Surrey is destined to be the new metropolitan core of our region. It has the land area and will be the largest municipality in a couple of decades.
The Tyee features current mayor, Dianne Watts, in a recent article. She has done well for herself since defeating long-time mayor, Doug McCallum, three years ago. Now she’s up for re-election.
It seems that the key to Surrey is what happens to the Surrey Central/Whalley downtown area of Surrey. It currently has glimpses of something promising like the SFU tower and Central City shopping centre. There is a large community centre and bus exchange beside them and a lot of construction of new condo projects. However, King George Highway is still lined with strip malls and huge parking lots that separate stores from the sidewalks and the road. It’s a very tough to actually walk from shop to shop outside of Central City Mall.
City of Surrey has had a transit village plan (PDF Summary) for Downtown Surrey for over a year now. Some of the key elements include shrinking the size of a block so it is more pedestrian friendly instead of built around the idea that you drive from store to store. There is also a plan to make City Parkway extend all the way from the north of downtown to the south of downtown and run a rapid bus route up and down the street.
There are a lot of great things about the plan, and we can only hope that Surrey will succeed. As Surrey grows, it will want to preserve it’s large amounts of green space for parks and farming so that Surrey will probably be a more complete community than Vancouver in the future.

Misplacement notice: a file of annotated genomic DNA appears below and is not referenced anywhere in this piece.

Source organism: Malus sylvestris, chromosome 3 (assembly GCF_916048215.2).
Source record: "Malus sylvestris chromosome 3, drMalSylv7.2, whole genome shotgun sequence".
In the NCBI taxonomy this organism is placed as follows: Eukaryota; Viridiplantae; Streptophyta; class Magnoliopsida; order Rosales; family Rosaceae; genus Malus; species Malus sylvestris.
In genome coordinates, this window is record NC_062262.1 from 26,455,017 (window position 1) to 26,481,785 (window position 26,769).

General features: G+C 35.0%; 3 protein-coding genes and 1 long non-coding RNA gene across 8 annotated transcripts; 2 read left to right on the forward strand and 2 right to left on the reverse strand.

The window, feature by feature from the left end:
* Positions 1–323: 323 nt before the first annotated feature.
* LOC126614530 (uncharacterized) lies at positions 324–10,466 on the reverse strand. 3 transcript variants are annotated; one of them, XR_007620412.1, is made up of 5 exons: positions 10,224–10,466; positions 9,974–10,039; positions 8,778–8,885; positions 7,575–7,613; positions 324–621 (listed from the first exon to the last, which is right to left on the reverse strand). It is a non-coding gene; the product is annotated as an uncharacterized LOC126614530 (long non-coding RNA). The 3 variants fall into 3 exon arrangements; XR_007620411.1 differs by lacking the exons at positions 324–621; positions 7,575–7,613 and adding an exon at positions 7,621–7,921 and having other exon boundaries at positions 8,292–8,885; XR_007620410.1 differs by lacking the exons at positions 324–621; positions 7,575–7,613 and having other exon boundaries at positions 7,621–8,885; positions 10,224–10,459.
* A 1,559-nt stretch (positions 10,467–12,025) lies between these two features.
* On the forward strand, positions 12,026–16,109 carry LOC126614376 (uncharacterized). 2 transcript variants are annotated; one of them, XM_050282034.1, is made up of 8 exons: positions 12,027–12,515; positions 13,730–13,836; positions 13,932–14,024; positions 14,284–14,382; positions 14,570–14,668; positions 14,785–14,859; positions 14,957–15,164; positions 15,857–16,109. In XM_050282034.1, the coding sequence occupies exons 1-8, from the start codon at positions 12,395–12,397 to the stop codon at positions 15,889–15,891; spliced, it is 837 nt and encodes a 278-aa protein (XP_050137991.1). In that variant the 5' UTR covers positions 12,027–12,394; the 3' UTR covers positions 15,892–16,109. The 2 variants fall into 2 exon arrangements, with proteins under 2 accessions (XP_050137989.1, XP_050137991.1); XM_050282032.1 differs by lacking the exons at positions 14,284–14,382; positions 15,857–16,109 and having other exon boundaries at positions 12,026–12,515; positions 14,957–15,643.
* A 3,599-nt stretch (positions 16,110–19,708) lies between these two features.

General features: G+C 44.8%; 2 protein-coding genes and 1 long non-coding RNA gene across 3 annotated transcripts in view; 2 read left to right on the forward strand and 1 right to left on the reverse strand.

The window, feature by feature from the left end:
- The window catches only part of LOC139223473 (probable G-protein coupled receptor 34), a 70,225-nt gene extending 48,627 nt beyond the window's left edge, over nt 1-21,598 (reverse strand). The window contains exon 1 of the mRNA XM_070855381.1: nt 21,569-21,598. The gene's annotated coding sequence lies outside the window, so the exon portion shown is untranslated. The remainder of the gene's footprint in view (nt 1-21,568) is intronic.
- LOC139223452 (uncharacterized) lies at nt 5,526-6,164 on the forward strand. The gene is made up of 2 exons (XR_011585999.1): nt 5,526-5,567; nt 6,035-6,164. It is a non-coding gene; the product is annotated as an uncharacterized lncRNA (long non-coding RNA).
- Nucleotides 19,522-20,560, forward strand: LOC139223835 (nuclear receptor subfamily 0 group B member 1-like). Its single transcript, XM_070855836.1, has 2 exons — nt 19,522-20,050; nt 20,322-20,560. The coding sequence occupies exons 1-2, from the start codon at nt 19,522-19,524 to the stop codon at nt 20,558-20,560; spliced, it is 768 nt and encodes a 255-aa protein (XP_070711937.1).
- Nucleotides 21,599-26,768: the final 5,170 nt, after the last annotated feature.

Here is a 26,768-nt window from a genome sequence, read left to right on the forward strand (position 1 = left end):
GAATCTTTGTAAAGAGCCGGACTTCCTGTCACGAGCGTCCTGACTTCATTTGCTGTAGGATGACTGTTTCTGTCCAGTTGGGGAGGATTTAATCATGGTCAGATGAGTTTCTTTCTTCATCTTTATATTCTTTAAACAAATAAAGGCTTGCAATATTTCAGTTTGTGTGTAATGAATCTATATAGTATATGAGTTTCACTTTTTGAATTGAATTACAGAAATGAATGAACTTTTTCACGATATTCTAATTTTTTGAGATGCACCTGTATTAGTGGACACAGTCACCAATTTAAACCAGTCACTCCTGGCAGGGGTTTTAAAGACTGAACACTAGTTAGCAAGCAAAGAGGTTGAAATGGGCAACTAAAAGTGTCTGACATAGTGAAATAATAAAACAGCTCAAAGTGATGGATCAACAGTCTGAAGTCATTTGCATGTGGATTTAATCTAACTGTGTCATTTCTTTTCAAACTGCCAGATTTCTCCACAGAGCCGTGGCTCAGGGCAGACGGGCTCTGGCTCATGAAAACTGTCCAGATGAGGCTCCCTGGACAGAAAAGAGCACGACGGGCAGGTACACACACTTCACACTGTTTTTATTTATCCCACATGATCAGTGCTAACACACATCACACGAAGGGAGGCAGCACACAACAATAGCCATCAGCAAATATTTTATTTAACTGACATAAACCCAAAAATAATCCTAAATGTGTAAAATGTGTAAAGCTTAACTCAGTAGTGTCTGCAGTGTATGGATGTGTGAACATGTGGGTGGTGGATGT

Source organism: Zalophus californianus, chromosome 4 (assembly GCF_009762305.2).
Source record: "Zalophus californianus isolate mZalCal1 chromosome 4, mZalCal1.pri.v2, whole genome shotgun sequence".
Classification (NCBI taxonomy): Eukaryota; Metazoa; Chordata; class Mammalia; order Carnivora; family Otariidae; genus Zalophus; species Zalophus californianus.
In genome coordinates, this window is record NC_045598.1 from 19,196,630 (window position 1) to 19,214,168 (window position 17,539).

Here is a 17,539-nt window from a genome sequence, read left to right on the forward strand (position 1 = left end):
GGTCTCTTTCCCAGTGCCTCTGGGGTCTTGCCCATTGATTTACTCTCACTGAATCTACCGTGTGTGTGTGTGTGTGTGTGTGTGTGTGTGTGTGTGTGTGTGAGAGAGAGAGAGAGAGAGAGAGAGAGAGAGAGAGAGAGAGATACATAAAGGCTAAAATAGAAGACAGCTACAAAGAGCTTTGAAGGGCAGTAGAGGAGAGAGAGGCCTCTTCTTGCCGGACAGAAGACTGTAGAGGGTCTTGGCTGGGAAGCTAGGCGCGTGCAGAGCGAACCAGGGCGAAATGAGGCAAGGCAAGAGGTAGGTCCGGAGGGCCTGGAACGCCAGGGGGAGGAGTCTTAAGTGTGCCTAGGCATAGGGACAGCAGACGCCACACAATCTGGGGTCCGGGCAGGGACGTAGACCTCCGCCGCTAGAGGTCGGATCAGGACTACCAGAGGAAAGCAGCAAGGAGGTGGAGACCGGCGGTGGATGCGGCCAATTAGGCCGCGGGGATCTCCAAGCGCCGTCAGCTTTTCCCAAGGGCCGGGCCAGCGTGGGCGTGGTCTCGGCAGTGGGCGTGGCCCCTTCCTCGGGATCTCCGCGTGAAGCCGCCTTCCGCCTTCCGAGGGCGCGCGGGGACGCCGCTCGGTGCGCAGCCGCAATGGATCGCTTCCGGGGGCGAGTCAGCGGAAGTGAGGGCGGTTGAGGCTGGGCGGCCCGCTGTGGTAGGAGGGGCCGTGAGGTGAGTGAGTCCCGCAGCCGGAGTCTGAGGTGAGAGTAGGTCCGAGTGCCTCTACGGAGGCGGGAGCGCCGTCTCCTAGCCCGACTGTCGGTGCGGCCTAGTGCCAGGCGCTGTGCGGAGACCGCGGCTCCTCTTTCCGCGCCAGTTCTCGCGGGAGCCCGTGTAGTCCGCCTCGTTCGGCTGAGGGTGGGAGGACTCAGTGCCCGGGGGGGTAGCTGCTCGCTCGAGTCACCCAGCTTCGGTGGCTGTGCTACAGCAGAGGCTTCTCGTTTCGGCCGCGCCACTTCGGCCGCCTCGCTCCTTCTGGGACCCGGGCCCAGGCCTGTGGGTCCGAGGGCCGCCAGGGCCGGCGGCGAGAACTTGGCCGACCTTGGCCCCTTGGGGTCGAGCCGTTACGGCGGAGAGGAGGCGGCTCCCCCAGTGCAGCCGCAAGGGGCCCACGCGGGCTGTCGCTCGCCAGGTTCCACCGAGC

In terms of transportation, The Tyee covers some important points of the current plans.
At the moment, the province is proposing a $1.1 billion Skytrain extension and the Gateway freeway expansion as the solution to Surrey’s transportation woes. By encouraging commuters to leave the city, Price warns the projects could “suck the oxygen” out of any plans for a new downtown core.
Mayor Watts has been lobbying for an integrated system of light rail transit in Surrey instead of a Skytrain extension, but she says the transportation minister has been unresponsive. She’s also concerned that Gateway hasn’t been properly integrated into a provincial plan that looks at all the transportation options for the municipality.
The SkyTrain extension is probably going to be a huge waste of money because it will only try to funnel people in North Surrey onto the Expo Line to get to New Westminster, Burnaby, or Vancouver. It does little to actually help the South of the Fraser communities in general. A light rail system would be ideal for Surrey and Langley and actually get people moving efficiently in those communities. For 1.1 billion, you can set up a lot of light rail. In the meantime, Bus Rapid Transit can be implemented very quickly to get people used to the idea of moving quickly via transit in Surrey.
Paul Hillsdon has such a transit plan on his blog. In fact, he is actually running to become a city councillor. He is young, but he is very passionate about Surrey and getting transit right. If I lived in Surrey, I’d likely vote for Paul. You can see his Paul in ’08 site.
There are some good things starting in Surrey, I hope it keeps going.
- Paul Hillsdon: Blog
- City of Surrey: Surrey Central City Transit Village Plan
- TransLink: Surrey Central City Transit Village Plan